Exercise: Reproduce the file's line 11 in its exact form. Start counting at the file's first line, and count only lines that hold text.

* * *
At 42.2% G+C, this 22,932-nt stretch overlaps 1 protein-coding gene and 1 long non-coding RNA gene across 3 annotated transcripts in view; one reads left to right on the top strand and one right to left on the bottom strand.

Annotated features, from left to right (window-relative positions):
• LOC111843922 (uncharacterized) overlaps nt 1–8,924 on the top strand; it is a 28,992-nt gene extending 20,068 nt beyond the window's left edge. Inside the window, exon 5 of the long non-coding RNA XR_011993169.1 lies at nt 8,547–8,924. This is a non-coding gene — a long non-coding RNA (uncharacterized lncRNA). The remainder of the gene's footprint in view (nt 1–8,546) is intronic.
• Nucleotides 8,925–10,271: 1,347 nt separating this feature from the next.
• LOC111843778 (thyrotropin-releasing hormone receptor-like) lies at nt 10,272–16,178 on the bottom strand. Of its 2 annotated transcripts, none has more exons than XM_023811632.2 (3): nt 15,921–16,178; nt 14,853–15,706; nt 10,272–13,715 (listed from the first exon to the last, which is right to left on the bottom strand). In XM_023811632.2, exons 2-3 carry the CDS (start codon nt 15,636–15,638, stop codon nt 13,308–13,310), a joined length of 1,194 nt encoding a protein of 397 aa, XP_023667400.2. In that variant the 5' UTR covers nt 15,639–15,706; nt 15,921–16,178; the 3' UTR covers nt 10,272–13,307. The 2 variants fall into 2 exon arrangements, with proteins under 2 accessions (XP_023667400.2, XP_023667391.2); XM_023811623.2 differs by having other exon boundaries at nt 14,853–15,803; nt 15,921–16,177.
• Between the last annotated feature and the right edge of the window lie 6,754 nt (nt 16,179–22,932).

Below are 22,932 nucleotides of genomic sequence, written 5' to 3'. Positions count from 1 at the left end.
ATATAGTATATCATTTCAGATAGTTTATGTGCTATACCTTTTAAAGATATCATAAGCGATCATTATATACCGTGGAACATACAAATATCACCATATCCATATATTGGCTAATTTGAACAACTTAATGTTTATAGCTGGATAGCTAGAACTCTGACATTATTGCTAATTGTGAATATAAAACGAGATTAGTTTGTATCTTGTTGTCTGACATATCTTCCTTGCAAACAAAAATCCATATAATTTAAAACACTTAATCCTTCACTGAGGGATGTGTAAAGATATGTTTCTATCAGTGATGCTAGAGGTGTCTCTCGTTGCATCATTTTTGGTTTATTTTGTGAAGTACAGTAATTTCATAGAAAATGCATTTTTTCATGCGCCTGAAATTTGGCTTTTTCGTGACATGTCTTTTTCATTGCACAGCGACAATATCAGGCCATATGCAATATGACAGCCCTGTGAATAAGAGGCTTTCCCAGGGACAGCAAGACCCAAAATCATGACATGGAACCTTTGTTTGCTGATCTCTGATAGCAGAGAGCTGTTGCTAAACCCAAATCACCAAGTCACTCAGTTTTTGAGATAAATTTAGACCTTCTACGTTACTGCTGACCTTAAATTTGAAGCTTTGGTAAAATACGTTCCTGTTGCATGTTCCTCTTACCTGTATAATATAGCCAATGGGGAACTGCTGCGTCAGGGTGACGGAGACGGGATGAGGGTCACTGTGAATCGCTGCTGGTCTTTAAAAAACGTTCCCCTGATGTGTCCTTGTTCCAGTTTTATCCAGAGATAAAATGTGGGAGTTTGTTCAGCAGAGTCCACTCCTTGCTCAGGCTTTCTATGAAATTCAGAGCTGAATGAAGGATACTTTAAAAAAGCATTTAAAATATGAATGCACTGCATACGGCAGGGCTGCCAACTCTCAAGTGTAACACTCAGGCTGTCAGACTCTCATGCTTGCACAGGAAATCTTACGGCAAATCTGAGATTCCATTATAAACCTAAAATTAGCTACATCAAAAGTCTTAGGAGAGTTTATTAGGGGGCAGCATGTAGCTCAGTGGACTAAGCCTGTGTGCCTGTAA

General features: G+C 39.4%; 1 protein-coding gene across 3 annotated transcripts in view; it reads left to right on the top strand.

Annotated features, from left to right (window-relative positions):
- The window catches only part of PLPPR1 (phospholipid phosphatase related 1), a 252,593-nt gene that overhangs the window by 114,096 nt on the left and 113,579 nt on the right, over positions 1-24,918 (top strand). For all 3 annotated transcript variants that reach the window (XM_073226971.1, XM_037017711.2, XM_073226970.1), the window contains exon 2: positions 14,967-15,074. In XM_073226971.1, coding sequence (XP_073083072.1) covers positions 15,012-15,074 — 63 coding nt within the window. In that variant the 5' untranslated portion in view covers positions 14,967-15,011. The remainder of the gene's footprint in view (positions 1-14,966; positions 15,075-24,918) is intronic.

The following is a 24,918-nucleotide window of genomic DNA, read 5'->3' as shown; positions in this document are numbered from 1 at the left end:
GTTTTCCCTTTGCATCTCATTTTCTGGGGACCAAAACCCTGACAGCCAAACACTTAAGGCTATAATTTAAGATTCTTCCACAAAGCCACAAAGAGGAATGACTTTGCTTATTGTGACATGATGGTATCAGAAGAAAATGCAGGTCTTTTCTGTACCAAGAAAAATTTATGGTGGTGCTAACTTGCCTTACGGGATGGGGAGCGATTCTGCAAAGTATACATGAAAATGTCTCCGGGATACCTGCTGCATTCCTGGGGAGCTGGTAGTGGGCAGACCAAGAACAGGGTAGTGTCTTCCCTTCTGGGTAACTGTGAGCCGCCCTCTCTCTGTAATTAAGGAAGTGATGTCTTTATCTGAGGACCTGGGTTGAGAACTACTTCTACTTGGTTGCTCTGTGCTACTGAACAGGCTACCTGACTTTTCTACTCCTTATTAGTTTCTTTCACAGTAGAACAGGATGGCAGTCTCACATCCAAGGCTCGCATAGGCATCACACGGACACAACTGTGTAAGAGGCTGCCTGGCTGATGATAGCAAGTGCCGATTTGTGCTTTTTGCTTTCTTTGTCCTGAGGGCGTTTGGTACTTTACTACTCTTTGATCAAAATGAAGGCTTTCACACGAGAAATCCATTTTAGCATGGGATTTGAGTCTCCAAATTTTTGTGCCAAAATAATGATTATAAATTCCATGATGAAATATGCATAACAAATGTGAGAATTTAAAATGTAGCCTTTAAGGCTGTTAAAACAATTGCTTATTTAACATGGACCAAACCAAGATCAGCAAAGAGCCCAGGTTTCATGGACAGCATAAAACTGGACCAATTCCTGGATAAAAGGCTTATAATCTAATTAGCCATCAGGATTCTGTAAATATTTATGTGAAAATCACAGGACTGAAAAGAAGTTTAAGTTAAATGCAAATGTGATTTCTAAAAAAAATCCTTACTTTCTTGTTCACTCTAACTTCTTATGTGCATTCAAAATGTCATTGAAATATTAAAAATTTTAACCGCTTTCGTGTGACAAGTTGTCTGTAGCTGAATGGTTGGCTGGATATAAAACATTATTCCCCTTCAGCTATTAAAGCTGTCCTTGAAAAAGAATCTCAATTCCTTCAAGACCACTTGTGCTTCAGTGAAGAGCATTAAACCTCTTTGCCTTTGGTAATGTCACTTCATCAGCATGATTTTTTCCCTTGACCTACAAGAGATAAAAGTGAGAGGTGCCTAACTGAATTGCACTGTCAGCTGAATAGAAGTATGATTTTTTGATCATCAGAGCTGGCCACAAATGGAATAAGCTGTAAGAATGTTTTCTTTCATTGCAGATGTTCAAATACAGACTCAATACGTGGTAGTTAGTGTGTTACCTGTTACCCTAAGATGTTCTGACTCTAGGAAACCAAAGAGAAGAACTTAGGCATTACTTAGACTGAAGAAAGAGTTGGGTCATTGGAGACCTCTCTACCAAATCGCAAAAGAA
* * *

- The window catches only part of PLPPR1 (phospholipid phosphatase related 1), a 252,593-nt gene that overhangs the window by 114,096 nt on the left and 113,579 nt on the right, over positions 1-24,918 (top strand). For all 3 annotated transcript variants that reach the window (XM_073226971.1, XM_037017711.2, XM_073226970.1), the window contains exon 2: positions 14,967-15,074. In XM_073226971.1, coding sequence (XP_073083072.1) covers positions 15,012-15,074 — 63 coding nt within the window. In that variant the 5' untranslated portion in view covers positions 14,967-15,011. The remainder of the gene's footprint in view (positions 1-14,966; positions 15,075-24,918) is intronic.